Family partner, London
I did a degree in Russian at Bristol, took a year out afterwards to work as a Home Office interpreter, and then went to law school to study my CPE and LPC at the College of Law. I qualified in a small legal aid firm and then moved to the suburbs. My first job on qualification was in a firm which specialised in child abduction. I was actually taken on to be a personal injury solicitor but got ‘nicked’ by the family partner.
At the time, the firm was on the lord chancellor’s panel for abduction (later to be replaced by the International Child Abduction and Contact Unit). We used to share cases on a rota when they came in and the adrenaline was addictive. Many an evening was spent with my phone close at hand in case the tipstaff called to send in a process server. It was fast-moving and really in a lot of cases required detective work. Often, we would not know where an errant parent was with the child, so I would march up to court to ask for specific disclosure orders already drafted. I had a couple of memorable occasions, such as when the copy which went to the judge was my working copy covered with my ‘emergency’ plum which had attached itself. The judge made the orders and then, with a very straight face at the end, asked me whether I would like it back. There was another judge who was infamous for his temperament; we would judge the mood based on the person who went in ahead.
That was 20 years ago. I was thrown into advocacy, and teach it now. I tell my students that we all recall what it was like at the beginning, rehearsing in front of a mirror but I promise them that it does get easier.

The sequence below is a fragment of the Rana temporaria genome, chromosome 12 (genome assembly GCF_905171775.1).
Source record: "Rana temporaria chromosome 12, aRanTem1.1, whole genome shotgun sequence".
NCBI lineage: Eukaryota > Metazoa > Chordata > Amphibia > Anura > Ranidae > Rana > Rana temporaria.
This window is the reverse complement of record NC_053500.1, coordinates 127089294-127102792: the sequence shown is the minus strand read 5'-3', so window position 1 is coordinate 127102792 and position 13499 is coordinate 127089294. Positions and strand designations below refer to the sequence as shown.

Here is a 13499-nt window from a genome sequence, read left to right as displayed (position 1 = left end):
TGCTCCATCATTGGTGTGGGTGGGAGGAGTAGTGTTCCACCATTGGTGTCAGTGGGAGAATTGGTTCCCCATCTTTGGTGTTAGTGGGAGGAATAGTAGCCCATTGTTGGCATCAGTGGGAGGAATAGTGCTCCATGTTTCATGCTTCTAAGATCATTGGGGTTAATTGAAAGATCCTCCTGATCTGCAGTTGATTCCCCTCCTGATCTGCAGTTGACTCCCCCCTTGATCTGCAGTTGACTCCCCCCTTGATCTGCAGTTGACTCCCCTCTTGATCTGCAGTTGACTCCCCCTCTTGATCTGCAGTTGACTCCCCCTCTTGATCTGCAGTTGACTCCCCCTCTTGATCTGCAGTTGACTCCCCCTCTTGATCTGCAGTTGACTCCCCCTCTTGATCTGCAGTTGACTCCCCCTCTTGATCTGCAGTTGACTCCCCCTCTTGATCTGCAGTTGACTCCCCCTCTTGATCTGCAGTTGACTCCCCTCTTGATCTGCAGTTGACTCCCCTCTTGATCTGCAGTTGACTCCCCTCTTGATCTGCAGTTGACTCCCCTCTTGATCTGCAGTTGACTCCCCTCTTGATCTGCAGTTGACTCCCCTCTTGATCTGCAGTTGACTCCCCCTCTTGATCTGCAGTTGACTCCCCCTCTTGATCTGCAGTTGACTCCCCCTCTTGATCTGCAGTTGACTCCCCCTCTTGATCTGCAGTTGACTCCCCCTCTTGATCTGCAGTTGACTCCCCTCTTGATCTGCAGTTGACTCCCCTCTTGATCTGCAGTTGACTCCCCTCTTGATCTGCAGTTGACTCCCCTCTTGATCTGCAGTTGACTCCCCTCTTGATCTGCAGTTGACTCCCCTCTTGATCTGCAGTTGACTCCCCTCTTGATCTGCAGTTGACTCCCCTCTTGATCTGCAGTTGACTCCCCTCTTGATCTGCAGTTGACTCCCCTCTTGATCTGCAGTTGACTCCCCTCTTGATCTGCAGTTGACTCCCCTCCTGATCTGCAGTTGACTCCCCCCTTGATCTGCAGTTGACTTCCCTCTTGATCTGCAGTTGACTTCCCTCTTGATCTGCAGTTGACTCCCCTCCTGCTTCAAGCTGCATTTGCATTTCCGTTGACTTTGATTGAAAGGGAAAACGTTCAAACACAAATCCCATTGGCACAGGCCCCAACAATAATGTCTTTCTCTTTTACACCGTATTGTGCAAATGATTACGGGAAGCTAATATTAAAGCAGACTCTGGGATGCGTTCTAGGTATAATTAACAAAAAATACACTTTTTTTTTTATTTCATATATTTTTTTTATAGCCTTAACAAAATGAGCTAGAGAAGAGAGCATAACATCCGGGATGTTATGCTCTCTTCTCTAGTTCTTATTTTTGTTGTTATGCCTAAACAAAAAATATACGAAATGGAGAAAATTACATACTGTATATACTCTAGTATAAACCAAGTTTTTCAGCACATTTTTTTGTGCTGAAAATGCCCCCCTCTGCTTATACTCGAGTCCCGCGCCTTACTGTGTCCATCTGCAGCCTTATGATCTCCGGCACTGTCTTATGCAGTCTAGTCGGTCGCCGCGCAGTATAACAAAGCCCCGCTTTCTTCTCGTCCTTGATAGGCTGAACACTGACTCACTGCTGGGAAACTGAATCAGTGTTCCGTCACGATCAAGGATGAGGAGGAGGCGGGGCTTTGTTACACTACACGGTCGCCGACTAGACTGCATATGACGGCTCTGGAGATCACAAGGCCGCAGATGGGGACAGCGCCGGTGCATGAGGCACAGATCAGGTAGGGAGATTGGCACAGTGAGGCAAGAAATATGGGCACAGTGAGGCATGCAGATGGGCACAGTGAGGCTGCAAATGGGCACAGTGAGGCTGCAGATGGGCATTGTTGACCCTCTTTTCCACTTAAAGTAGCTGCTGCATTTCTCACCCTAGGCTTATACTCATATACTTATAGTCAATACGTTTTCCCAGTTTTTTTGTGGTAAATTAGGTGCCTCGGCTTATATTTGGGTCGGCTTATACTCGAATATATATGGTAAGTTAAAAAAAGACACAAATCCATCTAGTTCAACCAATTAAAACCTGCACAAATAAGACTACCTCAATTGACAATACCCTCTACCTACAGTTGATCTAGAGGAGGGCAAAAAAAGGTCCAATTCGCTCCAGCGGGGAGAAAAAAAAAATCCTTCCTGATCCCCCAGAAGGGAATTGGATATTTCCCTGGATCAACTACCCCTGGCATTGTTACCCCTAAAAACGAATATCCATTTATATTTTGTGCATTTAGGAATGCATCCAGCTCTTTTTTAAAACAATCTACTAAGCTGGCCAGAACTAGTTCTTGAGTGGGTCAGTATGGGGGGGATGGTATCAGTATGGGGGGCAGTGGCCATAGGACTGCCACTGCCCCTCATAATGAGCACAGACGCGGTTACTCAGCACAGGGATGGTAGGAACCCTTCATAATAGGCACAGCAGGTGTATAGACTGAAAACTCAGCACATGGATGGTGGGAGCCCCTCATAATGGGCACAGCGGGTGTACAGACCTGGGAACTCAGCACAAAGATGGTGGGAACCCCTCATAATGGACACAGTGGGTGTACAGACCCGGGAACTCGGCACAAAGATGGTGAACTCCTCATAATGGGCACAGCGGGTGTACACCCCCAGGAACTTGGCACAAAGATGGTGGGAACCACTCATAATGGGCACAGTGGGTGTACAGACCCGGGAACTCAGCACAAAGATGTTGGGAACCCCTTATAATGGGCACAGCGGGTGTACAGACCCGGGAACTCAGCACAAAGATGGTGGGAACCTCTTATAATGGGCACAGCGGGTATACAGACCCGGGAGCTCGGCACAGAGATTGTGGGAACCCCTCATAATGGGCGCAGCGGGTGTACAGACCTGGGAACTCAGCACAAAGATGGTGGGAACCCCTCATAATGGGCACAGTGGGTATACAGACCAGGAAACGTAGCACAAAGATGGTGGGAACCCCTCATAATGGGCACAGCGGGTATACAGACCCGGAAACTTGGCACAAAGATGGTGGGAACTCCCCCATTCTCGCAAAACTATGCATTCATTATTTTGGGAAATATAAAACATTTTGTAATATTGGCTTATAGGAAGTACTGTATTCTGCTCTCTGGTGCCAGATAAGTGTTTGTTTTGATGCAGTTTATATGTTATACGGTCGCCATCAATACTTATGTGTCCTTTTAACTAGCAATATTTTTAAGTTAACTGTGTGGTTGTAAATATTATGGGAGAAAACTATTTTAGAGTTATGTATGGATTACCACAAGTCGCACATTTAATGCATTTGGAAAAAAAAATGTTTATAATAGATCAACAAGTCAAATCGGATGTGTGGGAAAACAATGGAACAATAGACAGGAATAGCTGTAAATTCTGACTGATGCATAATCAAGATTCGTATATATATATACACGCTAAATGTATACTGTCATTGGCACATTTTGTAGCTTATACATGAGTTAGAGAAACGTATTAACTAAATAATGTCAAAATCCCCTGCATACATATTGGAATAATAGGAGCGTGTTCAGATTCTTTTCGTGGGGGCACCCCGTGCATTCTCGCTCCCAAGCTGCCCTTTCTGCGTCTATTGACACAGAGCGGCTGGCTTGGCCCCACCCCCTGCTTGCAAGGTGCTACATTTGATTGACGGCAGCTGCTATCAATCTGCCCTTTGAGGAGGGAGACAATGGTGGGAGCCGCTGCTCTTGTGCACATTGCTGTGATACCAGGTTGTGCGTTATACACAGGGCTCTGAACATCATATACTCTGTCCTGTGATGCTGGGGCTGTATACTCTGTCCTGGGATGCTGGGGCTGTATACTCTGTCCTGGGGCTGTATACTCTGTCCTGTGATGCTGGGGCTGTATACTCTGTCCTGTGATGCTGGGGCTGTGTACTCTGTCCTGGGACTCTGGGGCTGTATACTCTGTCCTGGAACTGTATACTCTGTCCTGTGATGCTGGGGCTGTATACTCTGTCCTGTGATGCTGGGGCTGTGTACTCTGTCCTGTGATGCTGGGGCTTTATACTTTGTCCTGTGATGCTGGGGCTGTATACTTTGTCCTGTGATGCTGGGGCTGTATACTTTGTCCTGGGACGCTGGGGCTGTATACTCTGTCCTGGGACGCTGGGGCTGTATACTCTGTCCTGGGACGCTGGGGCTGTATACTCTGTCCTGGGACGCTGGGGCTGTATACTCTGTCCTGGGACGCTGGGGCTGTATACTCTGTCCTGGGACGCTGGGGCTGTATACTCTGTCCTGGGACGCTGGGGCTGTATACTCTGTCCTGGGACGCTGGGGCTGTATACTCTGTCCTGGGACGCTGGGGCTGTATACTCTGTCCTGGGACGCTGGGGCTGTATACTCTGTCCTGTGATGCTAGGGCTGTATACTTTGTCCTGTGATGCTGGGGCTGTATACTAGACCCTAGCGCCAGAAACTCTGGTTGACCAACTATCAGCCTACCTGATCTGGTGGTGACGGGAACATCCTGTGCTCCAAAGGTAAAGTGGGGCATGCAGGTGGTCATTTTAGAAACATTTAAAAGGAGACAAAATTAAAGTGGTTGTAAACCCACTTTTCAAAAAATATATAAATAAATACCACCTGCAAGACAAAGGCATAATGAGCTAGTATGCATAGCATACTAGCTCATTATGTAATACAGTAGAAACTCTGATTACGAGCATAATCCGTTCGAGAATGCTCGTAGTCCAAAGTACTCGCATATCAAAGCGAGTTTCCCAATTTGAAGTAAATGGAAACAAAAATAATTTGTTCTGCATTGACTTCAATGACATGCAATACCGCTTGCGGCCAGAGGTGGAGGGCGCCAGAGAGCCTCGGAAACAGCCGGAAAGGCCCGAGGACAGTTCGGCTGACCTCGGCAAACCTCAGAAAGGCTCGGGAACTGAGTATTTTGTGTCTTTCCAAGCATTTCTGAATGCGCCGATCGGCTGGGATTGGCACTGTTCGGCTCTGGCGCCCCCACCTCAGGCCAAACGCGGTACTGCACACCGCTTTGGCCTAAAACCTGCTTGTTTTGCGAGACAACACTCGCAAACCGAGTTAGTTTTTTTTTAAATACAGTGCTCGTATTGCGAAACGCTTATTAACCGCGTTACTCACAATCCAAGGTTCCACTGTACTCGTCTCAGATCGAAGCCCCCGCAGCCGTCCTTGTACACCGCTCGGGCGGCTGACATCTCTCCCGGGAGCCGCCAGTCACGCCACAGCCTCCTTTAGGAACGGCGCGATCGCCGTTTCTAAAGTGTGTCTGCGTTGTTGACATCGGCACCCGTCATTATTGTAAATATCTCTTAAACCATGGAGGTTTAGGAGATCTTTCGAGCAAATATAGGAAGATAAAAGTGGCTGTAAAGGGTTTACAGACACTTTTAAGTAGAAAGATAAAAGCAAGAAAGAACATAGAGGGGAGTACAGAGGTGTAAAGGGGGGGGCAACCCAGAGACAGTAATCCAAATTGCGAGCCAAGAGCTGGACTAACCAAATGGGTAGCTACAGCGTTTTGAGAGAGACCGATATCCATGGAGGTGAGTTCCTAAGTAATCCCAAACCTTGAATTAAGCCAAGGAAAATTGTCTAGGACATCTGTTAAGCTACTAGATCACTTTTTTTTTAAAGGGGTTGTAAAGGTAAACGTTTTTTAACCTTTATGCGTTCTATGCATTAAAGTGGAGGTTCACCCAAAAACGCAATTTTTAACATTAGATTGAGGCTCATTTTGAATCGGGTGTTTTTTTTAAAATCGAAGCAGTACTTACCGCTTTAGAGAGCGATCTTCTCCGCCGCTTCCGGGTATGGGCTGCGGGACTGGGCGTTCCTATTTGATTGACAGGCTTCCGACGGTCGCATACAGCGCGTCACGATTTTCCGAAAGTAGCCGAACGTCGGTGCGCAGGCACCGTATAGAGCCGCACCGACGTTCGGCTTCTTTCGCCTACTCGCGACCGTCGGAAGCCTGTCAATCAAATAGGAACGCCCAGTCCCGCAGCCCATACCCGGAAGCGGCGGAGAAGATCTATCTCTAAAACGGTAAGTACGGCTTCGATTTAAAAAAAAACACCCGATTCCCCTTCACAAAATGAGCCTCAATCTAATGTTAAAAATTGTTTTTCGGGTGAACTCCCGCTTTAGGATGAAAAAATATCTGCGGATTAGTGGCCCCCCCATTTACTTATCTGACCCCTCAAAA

'Many an evening was spent with my phone close at hand in case the tipstaff called to send in a process server. It was fast-moving and really in a lot of cases required detective work. Often, we would not know where an errant parent was'
Child abduction was a fantastic hands-on introduction to family. I did a seat for my training contract and kept paper precedents – I relied on those for the first few years. There was no email for me when I was training. Indeed, I remember my first email address was at work on qualification. I doubt that the research module taught at law school still exists in the same format. What I love about family is that one minute you can be dealing with something very emotionally challenging for the client, and the next you can be knee-deep in a pension report. I have always had a mixed practice of children and money.
When I started, parental alienation (PA) was not recognised. There is still a very long way to go as it can be cited when it is not actually PA. It is for a judge to make that finding. There are often some real red flags pointing to PA, but often a psychologist or other mental health professional is the one to recommend to the court that the case with them is or has aspects of PA. For example, with PA one tends to see an entire side of a family lost – not ‘just’ a mother or father.
I met my MP Oliver Dowden to explain to him that PA is not recognised under the Children Act. There are those who seek for it to be a criminal offence but that was not the angle I was seeking. Rather, that the Children Act 1989 set out specific criteria to assist the court alongside the welfare checklist to be considered where PA is raised. Unfortunately, he did not understand me and after our meeting I received a reply to say welfare issues are considered under the Children Act. It was very frustrating. However, I am now part of a group of all sorts of individuals – solicitors, barristers, independent social workers, psychologists, therapists and alienated parents who are working together to try to change this.
I have a podcast called The Splitting Headache. It is all about splitting up and how to best navigate this. We discuss lots of situations including PA but also other aspects such as good old-fashioned communication. I applied to lecture in family law at BPP before I joined my current firm, as I wanted a challenge. I was at the time head of a team of 30 lawyers, but really wanted to teach as well. I was taken on; but to teach advocacy and more recently ethics. I love working with students and watching their confidence grow. It is great that I do this while in practice as I can often give them real-life scenarios.